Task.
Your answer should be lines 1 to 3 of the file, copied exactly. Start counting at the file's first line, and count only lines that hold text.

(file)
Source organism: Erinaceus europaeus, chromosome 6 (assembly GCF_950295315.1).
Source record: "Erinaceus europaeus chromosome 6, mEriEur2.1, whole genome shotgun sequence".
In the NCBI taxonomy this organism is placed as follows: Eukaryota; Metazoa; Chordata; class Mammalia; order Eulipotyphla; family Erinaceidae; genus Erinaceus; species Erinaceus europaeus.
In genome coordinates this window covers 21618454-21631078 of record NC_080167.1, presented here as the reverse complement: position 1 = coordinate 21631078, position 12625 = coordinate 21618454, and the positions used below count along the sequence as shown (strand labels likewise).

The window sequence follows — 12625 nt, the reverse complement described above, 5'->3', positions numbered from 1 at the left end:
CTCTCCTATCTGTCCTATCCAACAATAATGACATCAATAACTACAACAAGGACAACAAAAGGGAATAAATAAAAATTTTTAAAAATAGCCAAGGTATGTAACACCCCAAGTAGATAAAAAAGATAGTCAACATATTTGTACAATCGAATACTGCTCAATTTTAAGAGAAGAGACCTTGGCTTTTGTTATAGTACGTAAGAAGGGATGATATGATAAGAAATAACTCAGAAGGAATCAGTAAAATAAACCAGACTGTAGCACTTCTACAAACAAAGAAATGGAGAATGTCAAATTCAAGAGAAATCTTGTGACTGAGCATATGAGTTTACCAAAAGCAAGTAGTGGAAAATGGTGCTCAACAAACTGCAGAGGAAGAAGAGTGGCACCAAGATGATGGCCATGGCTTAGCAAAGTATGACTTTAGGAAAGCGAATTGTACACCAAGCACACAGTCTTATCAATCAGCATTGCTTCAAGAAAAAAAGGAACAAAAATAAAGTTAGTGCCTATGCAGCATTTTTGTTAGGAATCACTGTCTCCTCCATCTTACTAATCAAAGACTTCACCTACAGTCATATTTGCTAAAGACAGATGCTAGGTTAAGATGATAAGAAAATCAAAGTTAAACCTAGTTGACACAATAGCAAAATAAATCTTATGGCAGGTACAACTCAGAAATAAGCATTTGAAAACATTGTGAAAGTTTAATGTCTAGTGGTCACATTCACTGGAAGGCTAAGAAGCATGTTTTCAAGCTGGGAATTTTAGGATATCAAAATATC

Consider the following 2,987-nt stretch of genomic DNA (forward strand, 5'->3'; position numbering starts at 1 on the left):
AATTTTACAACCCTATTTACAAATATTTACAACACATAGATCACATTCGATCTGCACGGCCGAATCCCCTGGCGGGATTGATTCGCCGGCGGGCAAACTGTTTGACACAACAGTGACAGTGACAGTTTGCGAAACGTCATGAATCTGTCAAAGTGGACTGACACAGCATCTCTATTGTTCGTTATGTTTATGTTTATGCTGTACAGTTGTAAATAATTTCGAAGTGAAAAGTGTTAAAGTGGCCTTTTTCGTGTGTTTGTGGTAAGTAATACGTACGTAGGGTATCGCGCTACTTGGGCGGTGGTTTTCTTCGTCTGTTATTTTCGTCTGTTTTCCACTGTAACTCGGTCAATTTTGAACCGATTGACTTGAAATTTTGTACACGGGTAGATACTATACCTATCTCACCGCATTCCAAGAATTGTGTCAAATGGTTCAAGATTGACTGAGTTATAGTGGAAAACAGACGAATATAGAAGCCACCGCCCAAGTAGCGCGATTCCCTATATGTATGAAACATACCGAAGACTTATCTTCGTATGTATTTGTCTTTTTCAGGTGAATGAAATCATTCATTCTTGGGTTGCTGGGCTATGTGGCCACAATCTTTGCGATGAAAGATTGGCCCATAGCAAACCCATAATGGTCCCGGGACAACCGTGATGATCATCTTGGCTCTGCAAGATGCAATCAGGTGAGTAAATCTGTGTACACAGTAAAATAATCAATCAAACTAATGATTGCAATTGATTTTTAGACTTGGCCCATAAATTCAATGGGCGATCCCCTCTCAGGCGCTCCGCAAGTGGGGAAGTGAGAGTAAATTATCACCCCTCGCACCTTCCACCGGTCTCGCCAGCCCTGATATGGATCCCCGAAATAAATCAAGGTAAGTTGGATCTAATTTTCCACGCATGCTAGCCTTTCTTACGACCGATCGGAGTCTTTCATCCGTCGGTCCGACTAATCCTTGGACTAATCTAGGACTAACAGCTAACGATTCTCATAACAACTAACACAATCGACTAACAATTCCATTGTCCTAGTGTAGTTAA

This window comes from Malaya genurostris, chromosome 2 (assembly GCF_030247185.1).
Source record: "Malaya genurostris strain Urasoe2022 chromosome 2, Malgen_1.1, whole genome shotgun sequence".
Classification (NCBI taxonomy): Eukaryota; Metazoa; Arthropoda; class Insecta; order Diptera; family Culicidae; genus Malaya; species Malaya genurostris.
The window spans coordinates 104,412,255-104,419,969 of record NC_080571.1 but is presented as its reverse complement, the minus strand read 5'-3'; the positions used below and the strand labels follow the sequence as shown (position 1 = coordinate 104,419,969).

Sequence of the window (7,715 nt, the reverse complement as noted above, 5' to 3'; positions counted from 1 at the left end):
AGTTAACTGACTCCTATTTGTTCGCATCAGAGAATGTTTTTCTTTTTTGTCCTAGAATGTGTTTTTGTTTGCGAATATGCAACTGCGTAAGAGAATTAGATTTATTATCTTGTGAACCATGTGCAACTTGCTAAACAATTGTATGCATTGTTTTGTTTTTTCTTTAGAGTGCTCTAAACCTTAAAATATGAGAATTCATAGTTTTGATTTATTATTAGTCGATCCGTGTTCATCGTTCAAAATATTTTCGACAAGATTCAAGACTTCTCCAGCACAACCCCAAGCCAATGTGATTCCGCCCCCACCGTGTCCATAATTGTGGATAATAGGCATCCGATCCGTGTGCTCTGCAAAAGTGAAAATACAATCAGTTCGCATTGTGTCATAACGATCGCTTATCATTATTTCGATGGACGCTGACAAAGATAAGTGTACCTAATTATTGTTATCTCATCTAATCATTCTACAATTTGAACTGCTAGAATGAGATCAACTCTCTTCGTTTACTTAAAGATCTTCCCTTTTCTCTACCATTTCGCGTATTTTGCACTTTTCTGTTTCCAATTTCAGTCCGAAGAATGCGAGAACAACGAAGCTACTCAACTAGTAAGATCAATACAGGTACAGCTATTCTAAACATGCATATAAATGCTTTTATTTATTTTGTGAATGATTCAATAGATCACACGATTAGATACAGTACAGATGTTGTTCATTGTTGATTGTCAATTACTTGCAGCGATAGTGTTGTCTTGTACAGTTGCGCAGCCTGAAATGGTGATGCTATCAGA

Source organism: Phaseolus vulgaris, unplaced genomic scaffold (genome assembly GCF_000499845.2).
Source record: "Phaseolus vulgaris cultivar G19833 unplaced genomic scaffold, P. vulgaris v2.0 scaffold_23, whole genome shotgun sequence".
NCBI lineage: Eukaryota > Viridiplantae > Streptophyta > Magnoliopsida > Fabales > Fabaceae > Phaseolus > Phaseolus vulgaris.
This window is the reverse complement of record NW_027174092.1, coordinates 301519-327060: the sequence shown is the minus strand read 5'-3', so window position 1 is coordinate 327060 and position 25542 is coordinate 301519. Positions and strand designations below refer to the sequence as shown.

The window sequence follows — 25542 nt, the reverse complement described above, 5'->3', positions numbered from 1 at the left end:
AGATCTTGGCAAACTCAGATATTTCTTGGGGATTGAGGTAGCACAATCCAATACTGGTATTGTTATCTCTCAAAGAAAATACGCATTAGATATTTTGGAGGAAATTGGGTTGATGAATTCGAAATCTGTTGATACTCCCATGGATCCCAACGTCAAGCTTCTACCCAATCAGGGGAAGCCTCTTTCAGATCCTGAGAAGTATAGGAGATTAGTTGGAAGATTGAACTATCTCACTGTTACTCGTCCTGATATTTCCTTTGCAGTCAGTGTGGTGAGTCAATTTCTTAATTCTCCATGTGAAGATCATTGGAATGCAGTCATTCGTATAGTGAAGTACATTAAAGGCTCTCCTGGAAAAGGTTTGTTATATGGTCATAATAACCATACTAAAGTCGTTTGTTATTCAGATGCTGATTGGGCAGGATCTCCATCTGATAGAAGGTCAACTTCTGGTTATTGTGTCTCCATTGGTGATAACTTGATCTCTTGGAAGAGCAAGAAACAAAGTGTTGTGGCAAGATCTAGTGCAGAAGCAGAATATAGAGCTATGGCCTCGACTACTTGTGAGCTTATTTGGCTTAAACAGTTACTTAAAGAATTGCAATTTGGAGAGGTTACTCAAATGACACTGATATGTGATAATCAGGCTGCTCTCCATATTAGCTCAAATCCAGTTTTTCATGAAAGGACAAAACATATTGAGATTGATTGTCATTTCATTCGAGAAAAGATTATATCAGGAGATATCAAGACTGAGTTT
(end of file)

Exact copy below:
Source organism: Erinaceus europaeus, chromosome 6 (assembly GCF_950295315.1).
Source record: "Erinaceus europaeus chromosome 6, mEriEur2.1, whole genome shotgun sequence".
In the NCBI taxonomy this organism is placed as follows: Eukaryota; Metazoa; Chordata; class Mammalia; order Eulipotyphla; family Erinaceidae; genus Erinaceus; species Erinaceus europaeus.